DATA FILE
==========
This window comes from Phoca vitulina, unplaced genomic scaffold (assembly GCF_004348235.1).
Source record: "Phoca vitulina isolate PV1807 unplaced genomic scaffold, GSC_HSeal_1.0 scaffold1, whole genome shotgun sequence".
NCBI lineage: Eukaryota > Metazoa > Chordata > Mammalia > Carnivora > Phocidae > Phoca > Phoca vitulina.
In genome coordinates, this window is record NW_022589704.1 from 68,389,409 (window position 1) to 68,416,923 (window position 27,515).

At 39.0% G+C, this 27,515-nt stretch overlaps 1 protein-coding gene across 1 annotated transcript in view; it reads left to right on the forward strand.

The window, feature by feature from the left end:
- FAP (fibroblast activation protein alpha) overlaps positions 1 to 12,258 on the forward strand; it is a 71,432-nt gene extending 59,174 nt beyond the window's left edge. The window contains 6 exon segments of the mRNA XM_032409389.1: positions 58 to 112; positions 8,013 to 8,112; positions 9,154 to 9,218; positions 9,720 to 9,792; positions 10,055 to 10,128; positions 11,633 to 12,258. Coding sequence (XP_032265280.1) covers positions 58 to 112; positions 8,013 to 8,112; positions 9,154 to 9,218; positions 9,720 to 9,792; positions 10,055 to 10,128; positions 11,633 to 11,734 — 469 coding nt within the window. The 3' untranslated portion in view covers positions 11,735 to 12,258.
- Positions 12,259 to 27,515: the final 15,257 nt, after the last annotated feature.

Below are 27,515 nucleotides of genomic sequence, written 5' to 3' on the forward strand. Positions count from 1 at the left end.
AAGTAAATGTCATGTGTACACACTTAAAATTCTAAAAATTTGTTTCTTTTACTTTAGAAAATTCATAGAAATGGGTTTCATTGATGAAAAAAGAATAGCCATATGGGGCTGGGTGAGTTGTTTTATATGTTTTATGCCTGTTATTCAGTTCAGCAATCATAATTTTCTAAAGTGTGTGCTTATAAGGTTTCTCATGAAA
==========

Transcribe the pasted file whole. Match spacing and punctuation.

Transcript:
This window comes from Phoca vitulina, unplaced genomic scaffold (assembly GCF_004348235.1).
Source record: "Phoca vitulina isolate PV1807 unplaced genomic scaffold, GSC_HSeal_1.0 scaffold1, whole genome shotgun sequence".
NCBI lineage: Eukaryota > Metazoa > Chordata > Mammalia > Carnivora > Phocidae > Phoca > Phoca vitulina.
In genome coordinates, this window is record NW_022589704.1 from 68,389,409 (window position 1) to 68,416,923 (window position 27,515).

At 39.0% G+C, this 27,515-nt stretch overlaps 1 protein-coding gene across 1 annotated transcript in view; it reads left to right on the forward strand.

The window, feature by feature from the left end:
- FAP (fibroblast activation protein alpha) overlaps positions 1 to 12,258 on the forward strand; it is a 71,432-nt gene extending 59,174 nt beyond the window's left edge. The window contains 6 exon segments of the mRNA XM_032409389.1: positions 58 to 112; positions 8,013 to 8,112; positions 9,154 to 9,218; positions 9,720 to 9,792; positions 10,055 to 10,128; positions 11,633 to 12,258. Coding sequence (XP_032265280.1) covers positions 58 to 112; positions 8,013 to 8,112; positions 9,154 to 9,218; positions 9,720 to 9,792; positions 10,055 to 10,128; positions 11,633 to 11,734 — 469 coding nt within the window. The 3' untranslated portion in view covers positions 11,735 to 12,258.
- Positions 12,259 to 27,515: the final 15,257 nt, after the last annotated feature.

Below are 27,515 nucleotides of genomic sequence, written 5' to 3' on the forward strand. Positions count from 1 at the left end.
AAGTAAATGTCATGTGTACACACTTAAAATTCTAAAAATTTGTTTCTTTTACTTTAGAAAATTCATAGAAATGGGTTTCATTGATGAAAAAAGAATAGCCATATGGGGCTGGGTGAGTTGTTTTATATGTTTTATGCCTGTTATTCAGTTCAGCAATCATAATTTTCTAAAGTGTGTGCTTATAAGGTTTCTCATGAAA